Beware Of Mortgage Fraud Scams

Mortgage fraud Scams

First Published: January 10, 2010

With a mortgage being a simple transaction between an individual and an institution, with so much of the information locked in for both parties, it would seem difficult for mortgages to be open to fraud. And yet, it clearly is because there are an increasing number of potential mortgage scams that are putting householders out of pocket and in some cases out of their homes. The difficulty of targeting mortgage fraud is that fraud, to be successful, needs to be carried out by individuals with a large degree of cunning. If they are cunning enough to pull off a successful mortgage scam, they are certainly clever enough to operate undetected for a considerable period of time. There are other reasons that a fraudster may pass undetected, though.

For one thing, there appears to be a lack of due diligence taking place when it comes to mortgage applications, and this is allowing all sorts of initiatives by the fraudsters to take place. In one example half a decade ago, a couple living in a condo in Toronto found that they had been the victims of a scam which had seemingly resulted in their condo being mortgaged in their name and then sold out from beneath them. This had been achieved because the scam artists had managed to gather together enough real-looking fake documents to back up their story. A cursory check of the documents and a few questions later, and the fraudsters were walking away with a million dollars.

In many cases the fraud which is committed – and which the individuals have escaped from scot free – could be prevented with something as simple as a visit from the bank to the people whose name and address is on the documentation. Someone showing up at their door saying “I’m here to value your house for the remortgage you have applied for” would raise alarm bells instantly that the householders had been victims of identity theft. Mortgage scams, and any other mode of fraud, however, are probably crimes to which their will never be a complete antidote, as fraudsters are generally resourceful, resilient individuals. As soon as a loophole is closed, another opens.

Mortgage fraud never used to be such a problem, due in no small part to the fact that to take out a mortgage it was once necessary to attend the lending bank in person in order to sign the necessary documents and supply all the identification needed. These days, with the Internet and telephone playing such a large part in application processes, this is no longer the case, and it has ironically made mortgage fraud easier to commit in a supposedly security-conscious age.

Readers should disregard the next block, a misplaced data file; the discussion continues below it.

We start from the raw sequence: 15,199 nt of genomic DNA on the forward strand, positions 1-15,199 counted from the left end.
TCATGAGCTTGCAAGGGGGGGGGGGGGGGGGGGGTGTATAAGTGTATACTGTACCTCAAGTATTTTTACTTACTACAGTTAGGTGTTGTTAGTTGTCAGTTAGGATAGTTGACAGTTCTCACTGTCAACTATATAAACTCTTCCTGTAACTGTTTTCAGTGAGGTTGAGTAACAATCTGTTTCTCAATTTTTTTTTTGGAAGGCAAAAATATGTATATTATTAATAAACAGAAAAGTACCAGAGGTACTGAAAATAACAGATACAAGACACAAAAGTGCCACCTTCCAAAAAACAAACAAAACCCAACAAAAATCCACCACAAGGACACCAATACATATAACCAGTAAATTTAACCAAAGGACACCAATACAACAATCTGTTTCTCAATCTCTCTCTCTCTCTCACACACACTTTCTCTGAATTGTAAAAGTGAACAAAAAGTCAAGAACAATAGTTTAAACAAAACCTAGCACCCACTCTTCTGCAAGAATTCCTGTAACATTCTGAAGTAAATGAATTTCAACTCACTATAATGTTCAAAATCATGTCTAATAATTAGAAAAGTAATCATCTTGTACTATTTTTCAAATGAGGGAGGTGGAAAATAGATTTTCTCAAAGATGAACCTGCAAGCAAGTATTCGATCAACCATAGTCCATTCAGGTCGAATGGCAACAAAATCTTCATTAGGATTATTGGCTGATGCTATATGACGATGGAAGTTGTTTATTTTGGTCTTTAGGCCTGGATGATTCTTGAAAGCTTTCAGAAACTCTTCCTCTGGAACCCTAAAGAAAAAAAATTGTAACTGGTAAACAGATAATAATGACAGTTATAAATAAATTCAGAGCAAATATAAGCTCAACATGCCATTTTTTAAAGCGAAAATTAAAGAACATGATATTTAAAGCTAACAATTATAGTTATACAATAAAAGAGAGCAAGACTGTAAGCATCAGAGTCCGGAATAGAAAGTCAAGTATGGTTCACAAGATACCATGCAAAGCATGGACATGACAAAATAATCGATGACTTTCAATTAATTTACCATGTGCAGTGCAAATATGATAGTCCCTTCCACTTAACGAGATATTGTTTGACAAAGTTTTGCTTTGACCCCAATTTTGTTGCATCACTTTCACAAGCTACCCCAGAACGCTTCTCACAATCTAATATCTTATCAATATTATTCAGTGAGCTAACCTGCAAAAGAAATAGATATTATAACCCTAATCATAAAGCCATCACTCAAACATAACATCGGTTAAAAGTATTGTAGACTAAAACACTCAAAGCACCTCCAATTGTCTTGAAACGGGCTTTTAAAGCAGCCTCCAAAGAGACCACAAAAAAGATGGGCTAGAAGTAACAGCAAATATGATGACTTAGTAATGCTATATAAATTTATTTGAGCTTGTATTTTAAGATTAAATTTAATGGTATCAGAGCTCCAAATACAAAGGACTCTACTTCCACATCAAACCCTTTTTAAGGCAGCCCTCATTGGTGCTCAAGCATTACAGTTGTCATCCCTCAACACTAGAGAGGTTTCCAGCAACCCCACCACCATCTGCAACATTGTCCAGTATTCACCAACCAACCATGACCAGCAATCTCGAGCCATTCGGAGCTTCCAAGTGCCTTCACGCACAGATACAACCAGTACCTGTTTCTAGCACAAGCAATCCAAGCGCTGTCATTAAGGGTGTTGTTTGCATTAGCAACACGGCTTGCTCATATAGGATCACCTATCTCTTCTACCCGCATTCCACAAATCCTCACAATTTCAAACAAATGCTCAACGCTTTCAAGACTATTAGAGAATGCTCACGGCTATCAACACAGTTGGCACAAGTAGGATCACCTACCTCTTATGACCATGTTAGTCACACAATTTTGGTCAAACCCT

Of course, there are other cases where the person taking out the mortgage really is who they say they are, and they do intend to use the money to buy a house. The problem is that they use incorrect information and occasionally direct lies in order to secure better terms on a loan – a loan which, due to their income, they generally cannot afford to pay off.

What Is Mortgage Valuation?

Mortgage Valuation

First Published: September 10, 2009

Oscar Wilde once said that a cynic is someone who “knows the price of everything but the value of nothing”. This is a quote that is still used today, although it is more commonly applied in our society to economists. Whether or not it is a fair task, it certainly has some currency in a world where, more and more often, prices can be applied to anything, and are described as “valuations”. The time has come when “price” and “value” mean more or less the same thing for a large branch of society. When it comes to buying or selling a house, the word “valuation” will be bandied about with unerring regularity. The house you wish to buy must be independently valued before the bank will even consider giving you a mortgage.

In valuing a house, the bank is able to value your mortgage. They are, after all, forwarding the money to you in order that you buy the house, and they do not want to back an investment that they consider to be excessively priced. If the time comes when you are unable to pay back the mortgage and they need to repossess the house the bank will have to sell it, often below its market value, in order to recoup some or all of what they lent to you. In this case, if the bank had backed your purchase of a house at what they considered to be an inflated price, they would be in a far worse situation when it came to selling on the house that they have inherited. They would have lent you too much, recouped too little, and spent time and resources doing so.